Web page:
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question about EJB transaction

 
Timber Lee
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An EJB business method performs an operation that throws a checked exception. The bean cannot
recover from this checked exception and should rollback. The bean will be deployed using
container-managed transaction demarcation. Which implementation is the BEST?

A. public void businessMethod() { try { // operation throwing SomeCheckedException goes here }
catch (SomeCheckedException ae) { throw new EJBException(ae); } }

B. public void businessMethod() { try { // operation throwing SomeCheckedException goes here }
catch (SomeCheckedException ae) { context.setRollbackOnly(); throw new EJBException(ae); } }

C. public void businessMethod() throws EJBException { try { // operation throwing
SomeCheckedException goes here } catch (SomeCheckedException ae) { throw new EJBException(ae); }
}

D. public void businessMethod() throws EJBException { try { // operation throwing
SomeCheckedException goes here } catch (SomeCheckedException ae) { context.setRollbackOnly();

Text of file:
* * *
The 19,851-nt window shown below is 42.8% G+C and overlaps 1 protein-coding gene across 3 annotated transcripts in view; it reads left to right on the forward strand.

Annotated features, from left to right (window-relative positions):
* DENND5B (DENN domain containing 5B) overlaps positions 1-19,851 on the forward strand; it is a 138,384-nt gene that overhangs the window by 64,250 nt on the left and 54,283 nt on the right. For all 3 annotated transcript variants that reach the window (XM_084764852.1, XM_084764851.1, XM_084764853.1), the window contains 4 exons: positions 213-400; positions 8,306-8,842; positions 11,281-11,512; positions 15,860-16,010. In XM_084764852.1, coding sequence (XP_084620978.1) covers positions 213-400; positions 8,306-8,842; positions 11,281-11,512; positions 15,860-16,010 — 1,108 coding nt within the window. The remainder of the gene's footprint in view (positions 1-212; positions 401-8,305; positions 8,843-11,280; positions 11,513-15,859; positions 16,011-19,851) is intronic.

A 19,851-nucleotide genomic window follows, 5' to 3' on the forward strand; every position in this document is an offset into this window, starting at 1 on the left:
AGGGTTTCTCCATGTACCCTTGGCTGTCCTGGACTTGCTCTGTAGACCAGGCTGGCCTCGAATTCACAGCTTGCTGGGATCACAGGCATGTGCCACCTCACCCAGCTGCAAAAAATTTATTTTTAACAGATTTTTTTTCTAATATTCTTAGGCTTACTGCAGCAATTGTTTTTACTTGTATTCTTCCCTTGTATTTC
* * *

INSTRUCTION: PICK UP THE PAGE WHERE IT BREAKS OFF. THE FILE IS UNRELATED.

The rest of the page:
throw new EJBException(ae); } } }}
 
Debanjana Dasgupta
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The answer is A
Debanjana
 
Timber Lee
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I think D is correct.
because:
1.transaction needs to be rollbacked, so context.setRollbackOnly() should be called.
2.businessMethod() should return a exception to caller, so throw new EJBException(ae) should be executed.
but, caller gets a EJBException, which type it handles the EJBException as, system Exception or application Exception?
I get confused.
 
Eduard Manas
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Timber,
The reason why it's A is because javax.ejb.EJBException is a RuntimeException, which are handled differently by the EJB container.
When an EJB throws a RuntimeException, unlike checked exceptions, the container is forced to automatically rollback the transaction (whether you want it or not...). You can also call setRollbackOnly(), but it is unnecesary (thus B and D are false)
The rest is between A and C. As RuntimeException are not required to be defined as part of the throws of the method signature (Java stuff), C is not the best answer.
Eduard
 
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